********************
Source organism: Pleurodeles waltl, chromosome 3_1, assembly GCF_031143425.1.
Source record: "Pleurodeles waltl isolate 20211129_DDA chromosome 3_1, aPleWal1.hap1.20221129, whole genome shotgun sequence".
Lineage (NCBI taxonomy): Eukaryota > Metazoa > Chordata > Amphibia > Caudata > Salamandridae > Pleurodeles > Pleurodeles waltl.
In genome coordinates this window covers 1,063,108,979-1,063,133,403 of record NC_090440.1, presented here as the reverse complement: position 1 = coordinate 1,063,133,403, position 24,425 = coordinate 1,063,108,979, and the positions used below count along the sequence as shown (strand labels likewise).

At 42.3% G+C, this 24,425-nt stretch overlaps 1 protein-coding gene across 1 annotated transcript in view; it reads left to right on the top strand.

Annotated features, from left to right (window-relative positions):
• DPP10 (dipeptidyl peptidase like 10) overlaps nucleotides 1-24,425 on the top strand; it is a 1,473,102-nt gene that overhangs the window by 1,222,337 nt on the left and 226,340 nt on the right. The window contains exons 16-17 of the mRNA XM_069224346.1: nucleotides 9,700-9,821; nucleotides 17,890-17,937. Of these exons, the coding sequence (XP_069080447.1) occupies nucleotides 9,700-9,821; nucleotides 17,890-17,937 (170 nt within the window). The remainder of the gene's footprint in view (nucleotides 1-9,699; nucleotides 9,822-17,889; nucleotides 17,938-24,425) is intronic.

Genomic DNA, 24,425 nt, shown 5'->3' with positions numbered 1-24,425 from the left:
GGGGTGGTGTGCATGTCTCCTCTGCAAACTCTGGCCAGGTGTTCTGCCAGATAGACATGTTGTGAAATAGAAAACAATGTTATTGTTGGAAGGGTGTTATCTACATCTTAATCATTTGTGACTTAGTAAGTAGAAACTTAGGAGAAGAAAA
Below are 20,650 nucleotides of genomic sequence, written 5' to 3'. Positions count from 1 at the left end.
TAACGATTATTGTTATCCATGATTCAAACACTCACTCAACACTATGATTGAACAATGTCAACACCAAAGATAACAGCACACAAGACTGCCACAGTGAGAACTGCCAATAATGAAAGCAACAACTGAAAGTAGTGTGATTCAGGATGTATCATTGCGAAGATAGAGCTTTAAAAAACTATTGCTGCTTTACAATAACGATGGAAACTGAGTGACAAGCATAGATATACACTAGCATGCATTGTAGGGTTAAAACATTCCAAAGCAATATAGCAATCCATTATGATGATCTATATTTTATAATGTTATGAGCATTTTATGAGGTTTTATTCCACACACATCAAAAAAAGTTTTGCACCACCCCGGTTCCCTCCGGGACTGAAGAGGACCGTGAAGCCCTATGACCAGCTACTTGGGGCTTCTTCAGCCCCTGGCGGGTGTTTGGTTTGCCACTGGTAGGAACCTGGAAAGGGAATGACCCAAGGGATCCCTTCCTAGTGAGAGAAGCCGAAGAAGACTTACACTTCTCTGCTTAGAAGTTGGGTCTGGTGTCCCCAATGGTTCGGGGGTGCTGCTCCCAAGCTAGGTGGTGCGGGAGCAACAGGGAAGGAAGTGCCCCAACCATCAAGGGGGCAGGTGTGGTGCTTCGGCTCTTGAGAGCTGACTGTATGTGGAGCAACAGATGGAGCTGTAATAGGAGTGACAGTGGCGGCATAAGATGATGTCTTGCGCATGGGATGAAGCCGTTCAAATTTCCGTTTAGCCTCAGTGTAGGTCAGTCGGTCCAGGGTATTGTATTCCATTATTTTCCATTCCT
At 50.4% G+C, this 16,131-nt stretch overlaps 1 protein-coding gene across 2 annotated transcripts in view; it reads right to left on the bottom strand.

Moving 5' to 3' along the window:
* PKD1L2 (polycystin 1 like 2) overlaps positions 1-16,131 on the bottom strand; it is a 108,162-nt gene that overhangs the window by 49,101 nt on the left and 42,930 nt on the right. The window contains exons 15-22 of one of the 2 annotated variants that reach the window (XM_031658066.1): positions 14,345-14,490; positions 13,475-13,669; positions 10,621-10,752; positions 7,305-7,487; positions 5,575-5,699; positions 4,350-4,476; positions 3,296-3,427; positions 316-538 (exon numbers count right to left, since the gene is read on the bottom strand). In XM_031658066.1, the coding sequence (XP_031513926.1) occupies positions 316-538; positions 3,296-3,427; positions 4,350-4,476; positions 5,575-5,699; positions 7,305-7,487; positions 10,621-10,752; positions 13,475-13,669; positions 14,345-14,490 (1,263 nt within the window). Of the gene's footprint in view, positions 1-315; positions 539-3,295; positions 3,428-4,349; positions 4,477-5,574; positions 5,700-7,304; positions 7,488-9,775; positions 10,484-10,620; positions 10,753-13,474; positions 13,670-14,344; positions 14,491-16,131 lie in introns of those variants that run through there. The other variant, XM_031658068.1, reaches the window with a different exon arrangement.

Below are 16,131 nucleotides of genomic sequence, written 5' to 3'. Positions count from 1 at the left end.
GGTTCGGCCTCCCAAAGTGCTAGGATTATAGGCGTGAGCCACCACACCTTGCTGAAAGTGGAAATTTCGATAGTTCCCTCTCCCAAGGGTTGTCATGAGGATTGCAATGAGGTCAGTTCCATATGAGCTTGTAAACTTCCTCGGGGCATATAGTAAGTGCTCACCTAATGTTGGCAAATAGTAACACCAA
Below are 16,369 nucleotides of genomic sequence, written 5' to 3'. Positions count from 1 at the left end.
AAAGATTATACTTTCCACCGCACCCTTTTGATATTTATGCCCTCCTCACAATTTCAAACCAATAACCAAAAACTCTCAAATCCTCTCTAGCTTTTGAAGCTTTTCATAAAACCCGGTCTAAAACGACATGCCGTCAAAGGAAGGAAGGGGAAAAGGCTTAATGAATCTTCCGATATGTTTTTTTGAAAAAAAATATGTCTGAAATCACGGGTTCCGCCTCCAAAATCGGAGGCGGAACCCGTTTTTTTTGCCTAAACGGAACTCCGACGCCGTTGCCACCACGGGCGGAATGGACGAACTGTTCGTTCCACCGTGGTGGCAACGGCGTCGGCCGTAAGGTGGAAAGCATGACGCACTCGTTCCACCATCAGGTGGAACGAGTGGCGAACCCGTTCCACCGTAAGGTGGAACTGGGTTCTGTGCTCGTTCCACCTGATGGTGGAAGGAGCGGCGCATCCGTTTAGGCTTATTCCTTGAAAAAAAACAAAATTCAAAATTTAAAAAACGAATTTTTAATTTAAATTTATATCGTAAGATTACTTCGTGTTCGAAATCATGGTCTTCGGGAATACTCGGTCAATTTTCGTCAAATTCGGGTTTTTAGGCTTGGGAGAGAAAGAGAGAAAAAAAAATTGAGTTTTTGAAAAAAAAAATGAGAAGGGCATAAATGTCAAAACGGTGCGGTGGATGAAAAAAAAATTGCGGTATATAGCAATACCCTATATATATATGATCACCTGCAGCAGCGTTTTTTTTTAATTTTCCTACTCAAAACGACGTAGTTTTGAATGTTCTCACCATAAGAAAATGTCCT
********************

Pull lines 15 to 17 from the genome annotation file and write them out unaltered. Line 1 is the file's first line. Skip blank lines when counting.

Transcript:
Below are 16,131 nucleotides of genomic sequence, written 5' to 3'. Positions count from 1 at the left end.
GGTTCGGCCTCCCAAAGTGCTAGGATTATAGGCGTGAGCCACCACACCTTGCTGAAAGTGGAAATTTCGATAGTTCCCTCTCCCAAGGGTTGTCATGAGGATTGCAATGAGGTCAGTTCCATATGAGCTTGTAAACTTCCTCGGGGCATATAGTAAGTGCTCACCTAATGTTGGCAAATAGTAACACCAA
Below are 16,369 nucleotides of genomic sequence, written 5' to 3'. Positions count from 1 at the left end.